Obituary: Lalith Athulathmudali

Bruce Palling
Monday 26 April 1993 23:02 BST

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Louise Thomas

Louise Thomas


Lalith Athulathmudali, lawyer and politician: born Colombo 26 November 1937; Law Lecturer, University of Singapore, 1964-67; lawyer and law lecturer, Colombo 1968-77; Member of Parliament and Minister of Trade and Shipping 1977-88, Minister for National Security 1984-88, Minister of Agriculture and Development 1988-90, Minister of Education 1990-91; leader of the Democratic United National Front 1991-93; married 1982 Srimani de Saram (one daughter); died Colombo 23 April 1993.

The assassination of Lalith Athulathmudali has removed from the Sri Lankan scene the politician most hated by President Ranasinghe Premadasa. Few observers of Sri Lankan affairs were surprised at the speed with which the authorities discovered the corpse of the alleged gunman, who just happened to be carrying his identity papers which showed he was a member of the Tamil Tigers.

Athulathmudali's family were not impressed by the diligence of the police. They refused to permit either Premadasa or any of his cohorts to mourn at their house, but numerous senior military officers were allowed to pay their last respects. Although he was only campaigning for regional council elections when he was assassinated, Athulathmudali was the only opposition figure with sufficient presence to pose a long-term threat to Premadasa. Until Athulathmudali lead the movement to impeach the President for abuse of power, corruption and incompetence in August 1991, he was still a member of his cabinet. However, there was no love lost between the two men, despite their both having served in the cabinet of President JR Jayawardene for more than a decade. Athulathmudali stood against Premadasa in the presidential election in 1989 but never had a chance because of his lack of grass- roots support. Perhaps the biggest obstacle between the two men was that Athulathmudali was a member of the Govigama caste, the highest in Sinhalese society, whereas Premadasa belongs to the dhobi, or washerman's caste, which was virtually the lowest.

Athulathmudali's most influential role was his period as National Security Minister between 1984 and 1989, when he was in charge of the military campaign against the Tamil separatist campaign in northern and eastern Sri Lanka. He never allowed sentiment to play any part in his pursuit of politics. Cold-blooded to the point of ruthlessness, he had the unanimous support of senior military officers who were prosecuting the war primarily against the Tamil Tigers.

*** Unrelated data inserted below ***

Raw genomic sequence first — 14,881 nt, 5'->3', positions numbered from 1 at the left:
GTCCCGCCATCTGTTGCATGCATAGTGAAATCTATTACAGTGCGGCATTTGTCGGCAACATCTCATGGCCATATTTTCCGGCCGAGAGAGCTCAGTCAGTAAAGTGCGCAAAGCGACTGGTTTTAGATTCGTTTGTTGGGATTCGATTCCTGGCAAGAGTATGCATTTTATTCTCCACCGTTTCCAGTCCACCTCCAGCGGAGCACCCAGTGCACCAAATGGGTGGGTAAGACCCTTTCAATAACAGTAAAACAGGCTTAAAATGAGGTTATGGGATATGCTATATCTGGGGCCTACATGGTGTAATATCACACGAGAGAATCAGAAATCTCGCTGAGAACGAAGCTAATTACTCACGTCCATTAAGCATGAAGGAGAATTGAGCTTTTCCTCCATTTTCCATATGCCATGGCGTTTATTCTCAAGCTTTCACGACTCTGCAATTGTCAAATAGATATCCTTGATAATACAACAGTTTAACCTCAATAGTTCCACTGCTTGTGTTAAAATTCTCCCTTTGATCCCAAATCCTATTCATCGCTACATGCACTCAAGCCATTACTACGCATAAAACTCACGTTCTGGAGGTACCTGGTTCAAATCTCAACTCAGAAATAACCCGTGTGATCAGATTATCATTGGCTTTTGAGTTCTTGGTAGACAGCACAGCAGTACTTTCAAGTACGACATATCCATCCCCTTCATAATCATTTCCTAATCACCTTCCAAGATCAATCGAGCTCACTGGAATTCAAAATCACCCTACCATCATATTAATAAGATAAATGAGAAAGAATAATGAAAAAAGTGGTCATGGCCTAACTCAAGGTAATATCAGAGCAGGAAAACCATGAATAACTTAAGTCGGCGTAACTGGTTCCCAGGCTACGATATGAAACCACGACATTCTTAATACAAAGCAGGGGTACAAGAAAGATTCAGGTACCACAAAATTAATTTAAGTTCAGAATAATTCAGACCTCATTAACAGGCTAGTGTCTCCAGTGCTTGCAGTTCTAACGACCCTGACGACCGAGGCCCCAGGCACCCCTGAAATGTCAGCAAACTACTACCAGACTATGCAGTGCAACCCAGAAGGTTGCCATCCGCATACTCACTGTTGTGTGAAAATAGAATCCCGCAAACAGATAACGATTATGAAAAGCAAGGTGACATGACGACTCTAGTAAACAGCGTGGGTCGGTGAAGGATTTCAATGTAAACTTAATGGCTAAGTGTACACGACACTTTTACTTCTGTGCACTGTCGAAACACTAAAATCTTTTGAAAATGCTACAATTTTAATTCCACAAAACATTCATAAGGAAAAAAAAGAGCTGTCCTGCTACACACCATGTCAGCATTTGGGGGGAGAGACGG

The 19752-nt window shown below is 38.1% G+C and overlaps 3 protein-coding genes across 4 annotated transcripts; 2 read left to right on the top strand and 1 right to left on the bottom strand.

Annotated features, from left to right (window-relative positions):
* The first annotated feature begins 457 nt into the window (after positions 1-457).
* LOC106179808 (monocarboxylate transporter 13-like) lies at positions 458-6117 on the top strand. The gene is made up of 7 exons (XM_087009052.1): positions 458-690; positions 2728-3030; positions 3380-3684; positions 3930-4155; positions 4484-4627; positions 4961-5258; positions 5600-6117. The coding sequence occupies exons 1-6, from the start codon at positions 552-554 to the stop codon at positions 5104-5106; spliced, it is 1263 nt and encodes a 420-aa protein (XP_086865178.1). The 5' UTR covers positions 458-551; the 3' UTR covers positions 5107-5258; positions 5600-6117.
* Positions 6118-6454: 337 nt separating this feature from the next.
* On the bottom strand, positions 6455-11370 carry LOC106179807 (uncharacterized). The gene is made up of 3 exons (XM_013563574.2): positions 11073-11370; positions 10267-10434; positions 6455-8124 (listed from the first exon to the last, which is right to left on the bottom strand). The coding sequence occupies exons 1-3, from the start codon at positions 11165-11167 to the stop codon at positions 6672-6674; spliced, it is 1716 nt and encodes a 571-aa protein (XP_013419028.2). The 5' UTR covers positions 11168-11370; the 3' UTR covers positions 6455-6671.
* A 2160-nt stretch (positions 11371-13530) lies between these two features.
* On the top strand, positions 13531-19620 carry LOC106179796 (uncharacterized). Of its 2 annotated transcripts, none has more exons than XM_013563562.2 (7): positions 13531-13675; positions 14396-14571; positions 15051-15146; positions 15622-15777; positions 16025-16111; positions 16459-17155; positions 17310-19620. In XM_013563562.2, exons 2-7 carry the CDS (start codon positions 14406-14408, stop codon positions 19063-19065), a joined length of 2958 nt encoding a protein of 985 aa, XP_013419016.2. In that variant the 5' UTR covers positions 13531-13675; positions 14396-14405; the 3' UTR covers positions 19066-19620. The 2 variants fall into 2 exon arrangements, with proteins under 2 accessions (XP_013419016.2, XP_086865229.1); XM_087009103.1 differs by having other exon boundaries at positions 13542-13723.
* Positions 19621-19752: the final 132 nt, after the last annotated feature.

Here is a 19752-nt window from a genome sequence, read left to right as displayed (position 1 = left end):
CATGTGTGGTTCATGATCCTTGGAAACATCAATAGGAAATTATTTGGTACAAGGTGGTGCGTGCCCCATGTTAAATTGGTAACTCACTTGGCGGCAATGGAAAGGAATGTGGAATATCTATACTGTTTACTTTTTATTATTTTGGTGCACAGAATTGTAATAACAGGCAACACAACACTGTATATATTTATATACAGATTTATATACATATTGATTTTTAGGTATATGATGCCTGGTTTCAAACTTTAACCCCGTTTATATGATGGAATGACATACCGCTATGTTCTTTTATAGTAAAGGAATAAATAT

In the period I covered the civil war in Sri Lanka, from 1986 until 1989, he was the only cabinet minister who positively relished his dealings with the press. He was willing to discuss any topic but was only available to make appointments between 5.30 and 6 in the morning when he would invariably pick up the telephone himself. A man of immense charm, he was also capable of ruthless behaviour. Easily the most intelligent government minister, he could be shockingly frank.

During the abortive 1987 peace agreement, Athulathmudali insisted that the Indian army hand over some Tamil Tigers they arrested in the Palk Straits en route to India. Half of the captives subsequently committed suicide, which then widened the conflict as the Tigers directly attacked the Indian army in northern Sri Lanka. When I said to Athulathmudali that he must have known this would occur, he readily agreed, saying that it was exactly what he wanted to happen, in order to have India on his side.

Despite being seriously injured in a bomb attack on parliament in 1987, Athulathmudali quickly returned to the political fray. After he lost his bid for the presidency, Premadasa was virtually forced to keep him on in the cabinet because of his superb political campaign in his constituency, which gave him a record majority. He was demoted to Agriculture Minister and then to the Education portfolio, which he relished as it gave him an opportunity to tour the entire island.

He had known his life was at risk since the brutal killing of his friend Richard de Zoysa by a suspected police squad in 1990. This was the first time a member of the Sri Lanka elite had been targeted by suspected government elements and sent shock waves through Colombo society.

Lalith Athulathmudali's father was a member of the British-appointed State Council and it was always assumed that he too would eventually go into politics. While studying law at Oxford, he made friends with Brian Walden, his immediate predecessor as President of the Union (he was the first Ceylonese President), and also knew Kenneth Baker, who served on his committee.

At this time he was a supporter of the socialist prime minister SWRD Bandaranaike but was not renowned for holding strident views. However even his close friends were aware of his toughness and ruthlessness, two attributes that remained key components of his political make up. Although he was supported almost exclusively by his fellow Sinhalese, he was not personally felt to be anti-Tamil.

(Photograph omitted)

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